Hospitality Business Magazine

Hospitality crisis deepens despite Govt discussions

Hospitality New Zealand says the Government’s extension of the wage subsidy for businesses and the repeat of the resurgence payment will not be enough to save many businesses.

Hospitality New Zealand officials met with Finance Minister Grant Robertson on September 10 to plead for targeted support.

Chief Executive Julie White says the Ministers received a clear and unequivocal picture of the losses being borne by the hospitality industry but they could not promise targeted support.

“The Government is not offering anything equal to the deep financial crisis the hospitality industry is in.

“At stake is the wellbeing of families of operators and staff, and their suppliers, and the customers who want the businesses to operate.

“Our need is uniquely desperate. Levels 2 to 4 are periods of 30-100% losses for most hospitality and accommodation businesses.

“There has been little bounce-back under Level 2.5, with cancellations going right through to Christmas.

“Most of our members will trade at a loss even with the wage subsidy and resurgence payment.

“The extension of the wage subsidy and the repeat of the resurgence payment will help, and we’re grateful, but for most it won’t be enough.

“We need a payment targeted especially for our industry because we’re the hardest hit by policies designed to cut socialisation.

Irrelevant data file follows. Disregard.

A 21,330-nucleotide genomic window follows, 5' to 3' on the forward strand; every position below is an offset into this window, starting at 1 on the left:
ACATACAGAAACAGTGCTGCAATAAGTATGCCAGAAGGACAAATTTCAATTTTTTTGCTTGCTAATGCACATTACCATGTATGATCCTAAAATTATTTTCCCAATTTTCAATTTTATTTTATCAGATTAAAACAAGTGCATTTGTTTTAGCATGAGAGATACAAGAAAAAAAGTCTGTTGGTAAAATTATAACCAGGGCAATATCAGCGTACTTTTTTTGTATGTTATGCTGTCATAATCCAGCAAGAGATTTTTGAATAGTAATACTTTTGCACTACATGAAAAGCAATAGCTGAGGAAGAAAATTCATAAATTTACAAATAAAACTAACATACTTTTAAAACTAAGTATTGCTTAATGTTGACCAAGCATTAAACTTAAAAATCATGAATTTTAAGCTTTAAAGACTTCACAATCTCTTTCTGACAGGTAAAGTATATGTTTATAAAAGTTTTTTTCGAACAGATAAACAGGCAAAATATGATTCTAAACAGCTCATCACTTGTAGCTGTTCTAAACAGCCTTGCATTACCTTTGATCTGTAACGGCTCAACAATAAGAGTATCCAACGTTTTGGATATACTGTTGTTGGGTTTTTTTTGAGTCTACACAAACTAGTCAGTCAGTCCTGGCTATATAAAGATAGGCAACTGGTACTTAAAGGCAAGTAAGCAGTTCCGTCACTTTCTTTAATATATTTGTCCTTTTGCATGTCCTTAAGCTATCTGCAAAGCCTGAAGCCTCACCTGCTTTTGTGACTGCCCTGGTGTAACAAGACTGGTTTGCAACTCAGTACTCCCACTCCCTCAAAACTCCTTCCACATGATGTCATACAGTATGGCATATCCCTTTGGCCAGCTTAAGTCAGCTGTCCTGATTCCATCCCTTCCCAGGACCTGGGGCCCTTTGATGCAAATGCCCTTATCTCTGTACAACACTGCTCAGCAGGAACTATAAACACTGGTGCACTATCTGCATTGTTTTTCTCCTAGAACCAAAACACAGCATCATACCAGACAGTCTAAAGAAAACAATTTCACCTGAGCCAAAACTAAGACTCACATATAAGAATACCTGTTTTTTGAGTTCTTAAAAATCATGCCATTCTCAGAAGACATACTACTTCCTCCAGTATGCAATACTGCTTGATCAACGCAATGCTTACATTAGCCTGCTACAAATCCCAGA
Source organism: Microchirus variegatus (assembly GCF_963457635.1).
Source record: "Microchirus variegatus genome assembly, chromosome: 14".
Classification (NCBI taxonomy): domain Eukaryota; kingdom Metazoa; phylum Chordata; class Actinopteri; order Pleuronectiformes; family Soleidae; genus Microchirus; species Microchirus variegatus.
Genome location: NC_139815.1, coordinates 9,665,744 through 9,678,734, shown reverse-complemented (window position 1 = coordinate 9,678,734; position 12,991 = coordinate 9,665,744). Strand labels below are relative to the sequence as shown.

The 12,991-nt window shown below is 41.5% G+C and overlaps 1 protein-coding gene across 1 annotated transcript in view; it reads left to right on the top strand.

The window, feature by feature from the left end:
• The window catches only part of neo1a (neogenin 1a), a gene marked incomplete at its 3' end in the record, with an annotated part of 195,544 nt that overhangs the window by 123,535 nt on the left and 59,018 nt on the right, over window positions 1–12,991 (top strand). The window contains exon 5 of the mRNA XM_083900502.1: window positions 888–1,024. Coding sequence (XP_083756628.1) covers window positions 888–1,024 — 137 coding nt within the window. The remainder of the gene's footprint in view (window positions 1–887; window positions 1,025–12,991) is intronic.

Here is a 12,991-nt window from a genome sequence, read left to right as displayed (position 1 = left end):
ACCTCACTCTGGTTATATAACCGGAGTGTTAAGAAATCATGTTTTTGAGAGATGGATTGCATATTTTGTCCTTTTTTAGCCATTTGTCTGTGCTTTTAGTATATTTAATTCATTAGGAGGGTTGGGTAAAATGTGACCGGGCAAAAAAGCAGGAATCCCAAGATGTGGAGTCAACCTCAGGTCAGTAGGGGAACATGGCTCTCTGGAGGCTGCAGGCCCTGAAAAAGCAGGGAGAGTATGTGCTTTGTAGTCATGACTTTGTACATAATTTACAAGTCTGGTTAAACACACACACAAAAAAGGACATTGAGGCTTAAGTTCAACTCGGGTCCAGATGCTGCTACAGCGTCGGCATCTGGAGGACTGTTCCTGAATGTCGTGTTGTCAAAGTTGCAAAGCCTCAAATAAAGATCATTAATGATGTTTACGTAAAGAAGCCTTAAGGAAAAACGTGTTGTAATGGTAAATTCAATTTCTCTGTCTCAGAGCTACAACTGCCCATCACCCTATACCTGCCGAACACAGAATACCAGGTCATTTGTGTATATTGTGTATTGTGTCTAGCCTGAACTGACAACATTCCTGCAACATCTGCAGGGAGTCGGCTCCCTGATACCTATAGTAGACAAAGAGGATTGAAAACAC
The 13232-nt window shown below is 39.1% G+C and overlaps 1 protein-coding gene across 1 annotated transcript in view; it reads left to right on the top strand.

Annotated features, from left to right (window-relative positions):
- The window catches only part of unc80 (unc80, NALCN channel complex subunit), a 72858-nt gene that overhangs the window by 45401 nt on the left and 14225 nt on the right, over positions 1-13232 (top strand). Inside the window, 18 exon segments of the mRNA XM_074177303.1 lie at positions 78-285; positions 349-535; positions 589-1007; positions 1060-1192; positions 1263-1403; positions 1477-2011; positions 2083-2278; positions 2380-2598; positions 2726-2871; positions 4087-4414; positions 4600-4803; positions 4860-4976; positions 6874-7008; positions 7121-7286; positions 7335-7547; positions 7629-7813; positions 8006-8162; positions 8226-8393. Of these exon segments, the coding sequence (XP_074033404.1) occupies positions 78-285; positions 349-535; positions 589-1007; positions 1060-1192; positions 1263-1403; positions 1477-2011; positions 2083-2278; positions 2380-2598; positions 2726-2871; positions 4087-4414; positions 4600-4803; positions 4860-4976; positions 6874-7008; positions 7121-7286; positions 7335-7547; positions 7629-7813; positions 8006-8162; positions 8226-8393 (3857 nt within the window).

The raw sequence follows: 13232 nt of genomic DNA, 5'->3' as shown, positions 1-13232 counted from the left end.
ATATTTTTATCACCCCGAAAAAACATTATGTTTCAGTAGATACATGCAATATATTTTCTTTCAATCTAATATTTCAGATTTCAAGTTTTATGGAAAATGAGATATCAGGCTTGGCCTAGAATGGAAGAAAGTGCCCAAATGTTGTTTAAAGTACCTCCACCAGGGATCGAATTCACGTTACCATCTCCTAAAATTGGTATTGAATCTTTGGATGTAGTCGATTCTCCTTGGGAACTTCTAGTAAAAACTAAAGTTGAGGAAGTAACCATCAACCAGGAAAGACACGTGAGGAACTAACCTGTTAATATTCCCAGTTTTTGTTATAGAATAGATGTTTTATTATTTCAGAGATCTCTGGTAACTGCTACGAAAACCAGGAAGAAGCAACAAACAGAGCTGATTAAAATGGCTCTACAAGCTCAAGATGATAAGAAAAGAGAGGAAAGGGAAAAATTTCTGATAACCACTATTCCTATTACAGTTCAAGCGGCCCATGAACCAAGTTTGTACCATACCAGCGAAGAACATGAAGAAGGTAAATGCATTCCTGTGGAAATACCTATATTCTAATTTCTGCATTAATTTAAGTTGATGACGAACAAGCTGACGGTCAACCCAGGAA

Julie White, CEO HNZ.

“Targeted support for hospitality businesses has worked in other countries to stave off the worst of the effects of having their doors closed while rent and insurance and other fixed costs keep piling up, and I can’t see why it can’t happen here.

“The Government said targeted support is difficult to organise, but it is no more difficult than this industry carrying most of the financial burden of Covid levels.”

Julie White says the core problem is uncertainty about how long the industry would have to operate with restrictions that prevent them breaking even.

“If businesses had a date to aim for, they could borrow and operate tightly to reach it.

“But the lack of a plan or a target means banks don’t lend, debtors don’t roll over debt, and customers don’t make bookings.

“What would save us, for example, is a vaccination rate that means we can operate as normal.”